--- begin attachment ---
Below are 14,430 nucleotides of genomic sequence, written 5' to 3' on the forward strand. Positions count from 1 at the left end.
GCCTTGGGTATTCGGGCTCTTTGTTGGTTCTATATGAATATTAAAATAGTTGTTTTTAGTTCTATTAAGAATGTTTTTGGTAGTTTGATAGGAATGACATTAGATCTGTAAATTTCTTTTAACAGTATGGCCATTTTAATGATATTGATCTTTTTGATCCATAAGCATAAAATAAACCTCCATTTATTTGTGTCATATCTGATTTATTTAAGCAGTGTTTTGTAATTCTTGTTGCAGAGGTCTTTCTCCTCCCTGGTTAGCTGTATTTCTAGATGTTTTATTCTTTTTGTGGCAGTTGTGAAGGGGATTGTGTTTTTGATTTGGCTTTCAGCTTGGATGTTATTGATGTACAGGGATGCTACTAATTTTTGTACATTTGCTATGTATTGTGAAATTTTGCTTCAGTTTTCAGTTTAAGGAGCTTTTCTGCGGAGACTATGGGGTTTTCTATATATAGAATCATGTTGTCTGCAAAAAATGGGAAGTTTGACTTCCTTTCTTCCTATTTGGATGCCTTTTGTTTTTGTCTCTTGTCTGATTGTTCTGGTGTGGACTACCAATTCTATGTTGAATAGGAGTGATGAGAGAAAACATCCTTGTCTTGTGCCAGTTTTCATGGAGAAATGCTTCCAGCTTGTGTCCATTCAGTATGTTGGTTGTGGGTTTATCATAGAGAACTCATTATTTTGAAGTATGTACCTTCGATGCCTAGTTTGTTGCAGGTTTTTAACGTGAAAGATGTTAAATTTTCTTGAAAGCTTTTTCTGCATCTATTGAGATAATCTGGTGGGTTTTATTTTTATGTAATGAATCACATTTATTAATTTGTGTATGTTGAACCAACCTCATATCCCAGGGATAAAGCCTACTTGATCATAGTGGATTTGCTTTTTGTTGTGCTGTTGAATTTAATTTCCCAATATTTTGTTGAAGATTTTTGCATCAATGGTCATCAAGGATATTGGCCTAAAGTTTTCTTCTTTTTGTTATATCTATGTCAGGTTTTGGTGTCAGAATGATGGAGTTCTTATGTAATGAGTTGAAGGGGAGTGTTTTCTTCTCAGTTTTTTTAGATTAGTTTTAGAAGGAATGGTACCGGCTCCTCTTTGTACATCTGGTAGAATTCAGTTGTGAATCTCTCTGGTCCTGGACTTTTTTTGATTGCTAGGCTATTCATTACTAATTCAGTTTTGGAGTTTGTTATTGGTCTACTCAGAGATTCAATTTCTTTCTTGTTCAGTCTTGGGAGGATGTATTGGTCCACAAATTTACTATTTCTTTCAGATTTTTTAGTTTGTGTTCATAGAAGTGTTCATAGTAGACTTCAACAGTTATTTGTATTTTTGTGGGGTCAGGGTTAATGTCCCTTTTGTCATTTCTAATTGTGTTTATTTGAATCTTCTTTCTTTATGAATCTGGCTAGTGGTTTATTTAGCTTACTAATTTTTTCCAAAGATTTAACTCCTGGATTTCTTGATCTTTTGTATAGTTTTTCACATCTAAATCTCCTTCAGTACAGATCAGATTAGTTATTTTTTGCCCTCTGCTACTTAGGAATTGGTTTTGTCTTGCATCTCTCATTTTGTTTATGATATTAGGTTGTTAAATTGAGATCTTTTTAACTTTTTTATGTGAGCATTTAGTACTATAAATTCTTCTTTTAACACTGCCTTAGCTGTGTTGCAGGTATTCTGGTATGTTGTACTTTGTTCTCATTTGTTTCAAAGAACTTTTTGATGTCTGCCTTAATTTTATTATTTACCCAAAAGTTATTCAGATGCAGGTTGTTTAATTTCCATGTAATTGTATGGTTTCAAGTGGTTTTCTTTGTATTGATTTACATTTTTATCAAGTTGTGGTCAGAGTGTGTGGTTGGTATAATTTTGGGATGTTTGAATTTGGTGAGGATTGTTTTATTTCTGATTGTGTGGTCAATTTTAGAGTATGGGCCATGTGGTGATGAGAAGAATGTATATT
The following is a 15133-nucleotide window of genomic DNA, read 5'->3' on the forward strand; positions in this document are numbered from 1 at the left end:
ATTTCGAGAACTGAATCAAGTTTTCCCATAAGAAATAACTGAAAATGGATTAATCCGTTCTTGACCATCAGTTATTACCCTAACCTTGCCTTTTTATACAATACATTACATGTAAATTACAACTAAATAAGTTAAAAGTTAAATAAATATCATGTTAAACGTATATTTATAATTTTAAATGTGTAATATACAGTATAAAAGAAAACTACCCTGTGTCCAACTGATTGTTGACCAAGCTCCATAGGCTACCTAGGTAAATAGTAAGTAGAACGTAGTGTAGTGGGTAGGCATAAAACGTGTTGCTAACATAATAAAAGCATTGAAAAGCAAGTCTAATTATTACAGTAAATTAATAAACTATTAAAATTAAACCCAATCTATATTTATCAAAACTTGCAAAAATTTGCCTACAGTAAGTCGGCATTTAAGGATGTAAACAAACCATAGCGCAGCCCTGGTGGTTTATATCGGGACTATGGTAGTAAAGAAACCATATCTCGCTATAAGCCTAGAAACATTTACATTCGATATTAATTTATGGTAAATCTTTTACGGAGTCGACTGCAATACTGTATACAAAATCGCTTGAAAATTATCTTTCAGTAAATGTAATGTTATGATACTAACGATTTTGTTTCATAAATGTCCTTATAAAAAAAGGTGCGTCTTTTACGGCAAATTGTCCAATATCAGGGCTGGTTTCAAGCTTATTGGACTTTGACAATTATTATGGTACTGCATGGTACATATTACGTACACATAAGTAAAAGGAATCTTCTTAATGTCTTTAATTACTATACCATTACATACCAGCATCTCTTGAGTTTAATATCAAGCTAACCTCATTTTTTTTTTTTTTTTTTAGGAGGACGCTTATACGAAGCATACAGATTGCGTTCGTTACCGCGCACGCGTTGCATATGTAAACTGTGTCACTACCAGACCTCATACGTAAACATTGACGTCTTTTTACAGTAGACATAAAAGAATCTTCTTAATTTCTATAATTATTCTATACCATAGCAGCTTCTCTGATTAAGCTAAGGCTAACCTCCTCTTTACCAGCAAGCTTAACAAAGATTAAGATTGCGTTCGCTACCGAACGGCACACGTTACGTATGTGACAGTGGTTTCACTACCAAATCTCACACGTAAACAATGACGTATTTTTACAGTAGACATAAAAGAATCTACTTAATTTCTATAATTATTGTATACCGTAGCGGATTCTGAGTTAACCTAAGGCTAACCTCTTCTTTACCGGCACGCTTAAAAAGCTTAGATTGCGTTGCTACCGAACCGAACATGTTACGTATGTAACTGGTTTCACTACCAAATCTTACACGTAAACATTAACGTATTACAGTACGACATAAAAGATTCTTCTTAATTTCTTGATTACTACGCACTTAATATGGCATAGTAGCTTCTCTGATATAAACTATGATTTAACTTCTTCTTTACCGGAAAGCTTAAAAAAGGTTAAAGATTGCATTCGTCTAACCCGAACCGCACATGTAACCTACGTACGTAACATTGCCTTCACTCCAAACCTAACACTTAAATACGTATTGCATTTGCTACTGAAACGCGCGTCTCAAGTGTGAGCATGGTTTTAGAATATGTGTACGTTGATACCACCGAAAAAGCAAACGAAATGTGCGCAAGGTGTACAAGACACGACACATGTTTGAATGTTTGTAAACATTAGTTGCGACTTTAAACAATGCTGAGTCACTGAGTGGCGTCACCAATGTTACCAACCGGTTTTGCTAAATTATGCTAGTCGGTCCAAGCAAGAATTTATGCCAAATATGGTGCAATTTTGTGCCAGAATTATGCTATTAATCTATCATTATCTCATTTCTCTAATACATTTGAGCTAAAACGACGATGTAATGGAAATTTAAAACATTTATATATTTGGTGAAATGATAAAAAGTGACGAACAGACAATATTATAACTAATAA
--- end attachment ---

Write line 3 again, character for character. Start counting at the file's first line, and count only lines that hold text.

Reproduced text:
The following is a 15133-nucleotide window of genomic DNA, read 5'->3' on the forward strand; positions in this document are numbered from 1 at the left end: